The Plantain Tree
The plantain, or banana, is not really a tree, though it sometimes grows to a height of eighteen feet. It is a very large plant that has long creeping roots under the ground. From these roots rise thick, fleshy stems, which are really bundles of leaves wrapped closely round each other. The true leaves come out at the top and are very large, sometimes ten feet long. They are like palm leaves and bright green in colour. A field of banana plants with long green leaves waving in the breeze is a fine sight. The flowers come out on a long, purple, spike, and are followed by the fruit, which we know so well. Plantains need a lot of water and a very wet soil; and they grow best in hot, moist climates, like those of Bengal, Chennai, and Mumbai.
The banana came first from the East Indies, but it is grown now in all hot countries and is specially fine in the West Indies. There are several kinds. One of the finest is the long yellow Jamaica plantain; the small yellow kind from the Canary Islands is very sweet, the Bombay plantain is red and large, and has a strange smoky taste.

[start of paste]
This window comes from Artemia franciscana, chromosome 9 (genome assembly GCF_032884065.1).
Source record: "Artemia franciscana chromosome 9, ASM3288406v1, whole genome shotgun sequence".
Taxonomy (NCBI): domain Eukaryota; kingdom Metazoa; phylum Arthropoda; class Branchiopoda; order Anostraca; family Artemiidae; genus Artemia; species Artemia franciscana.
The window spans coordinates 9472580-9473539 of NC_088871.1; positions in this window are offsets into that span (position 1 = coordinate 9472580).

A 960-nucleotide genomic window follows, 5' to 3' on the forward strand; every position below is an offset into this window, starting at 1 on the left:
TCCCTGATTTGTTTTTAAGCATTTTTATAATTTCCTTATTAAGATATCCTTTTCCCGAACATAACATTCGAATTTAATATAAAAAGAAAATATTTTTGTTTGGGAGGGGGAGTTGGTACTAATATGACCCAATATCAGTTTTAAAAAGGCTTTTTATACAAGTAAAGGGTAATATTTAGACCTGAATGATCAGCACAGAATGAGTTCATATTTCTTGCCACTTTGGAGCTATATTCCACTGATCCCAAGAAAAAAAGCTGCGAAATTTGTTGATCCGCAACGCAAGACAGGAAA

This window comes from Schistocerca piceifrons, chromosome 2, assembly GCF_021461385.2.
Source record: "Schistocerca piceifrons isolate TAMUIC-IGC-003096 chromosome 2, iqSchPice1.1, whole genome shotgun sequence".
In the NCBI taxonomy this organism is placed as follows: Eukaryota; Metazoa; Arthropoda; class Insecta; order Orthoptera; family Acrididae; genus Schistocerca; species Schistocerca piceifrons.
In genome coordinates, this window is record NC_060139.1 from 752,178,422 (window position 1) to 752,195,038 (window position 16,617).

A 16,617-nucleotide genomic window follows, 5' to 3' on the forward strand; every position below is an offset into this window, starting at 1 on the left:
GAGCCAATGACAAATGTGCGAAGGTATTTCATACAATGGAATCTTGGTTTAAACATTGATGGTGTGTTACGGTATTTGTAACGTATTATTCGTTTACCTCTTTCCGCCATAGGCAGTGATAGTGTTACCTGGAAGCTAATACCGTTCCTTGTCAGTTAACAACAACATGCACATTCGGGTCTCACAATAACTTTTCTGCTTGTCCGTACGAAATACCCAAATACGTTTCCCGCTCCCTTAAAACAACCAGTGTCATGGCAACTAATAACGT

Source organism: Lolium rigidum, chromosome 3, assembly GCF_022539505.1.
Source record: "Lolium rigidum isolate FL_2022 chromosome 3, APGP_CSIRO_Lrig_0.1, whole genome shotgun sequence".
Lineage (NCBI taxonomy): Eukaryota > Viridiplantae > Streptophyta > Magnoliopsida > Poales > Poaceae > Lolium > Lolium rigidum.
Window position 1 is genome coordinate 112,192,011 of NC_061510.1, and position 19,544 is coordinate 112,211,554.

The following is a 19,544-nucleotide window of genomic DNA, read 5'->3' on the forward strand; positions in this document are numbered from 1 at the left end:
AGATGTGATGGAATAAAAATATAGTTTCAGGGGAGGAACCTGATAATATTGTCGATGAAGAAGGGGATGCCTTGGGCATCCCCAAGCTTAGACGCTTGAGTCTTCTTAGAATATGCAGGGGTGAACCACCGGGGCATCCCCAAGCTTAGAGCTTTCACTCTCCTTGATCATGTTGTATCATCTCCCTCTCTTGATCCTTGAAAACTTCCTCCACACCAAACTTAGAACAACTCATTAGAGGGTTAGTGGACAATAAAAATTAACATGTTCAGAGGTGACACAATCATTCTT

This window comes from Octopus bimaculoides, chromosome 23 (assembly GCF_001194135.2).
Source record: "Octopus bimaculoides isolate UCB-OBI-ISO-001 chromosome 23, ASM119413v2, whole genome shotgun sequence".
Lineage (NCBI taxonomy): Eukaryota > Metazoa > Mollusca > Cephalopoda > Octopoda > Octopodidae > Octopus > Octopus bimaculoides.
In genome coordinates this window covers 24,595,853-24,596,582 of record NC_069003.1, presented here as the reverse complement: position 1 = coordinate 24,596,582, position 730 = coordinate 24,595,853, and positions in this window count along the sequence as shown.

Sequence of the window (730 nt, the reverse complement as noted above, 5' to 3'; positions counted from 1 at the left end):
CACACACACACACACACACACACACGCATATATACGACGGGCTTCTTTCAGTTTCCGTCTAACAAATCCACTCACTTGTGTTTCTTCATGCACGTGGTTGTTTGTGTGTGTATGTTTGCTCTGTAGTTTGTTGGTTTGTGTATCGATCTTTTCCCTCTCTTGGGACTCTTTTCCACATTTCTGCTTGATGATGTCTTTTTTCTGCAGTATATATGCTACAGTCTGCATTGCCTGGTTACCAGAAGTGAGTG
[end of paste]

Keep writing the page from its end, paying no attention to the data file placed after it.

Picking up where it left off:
Bananas are very wholesome fruits and a portion of very good food. Indeed, they are such a portion of good food, that in some places people eat little else. They are generally eaten raw when they are ripe, but they are very nice when roasted. They are also dried and crushed to powder, and the flour thus made is used for making bread and cakes.
Large quantities of bananas are sent in ships to England from the West Indies and other places. They are picked when green, and they ripen on the voyage.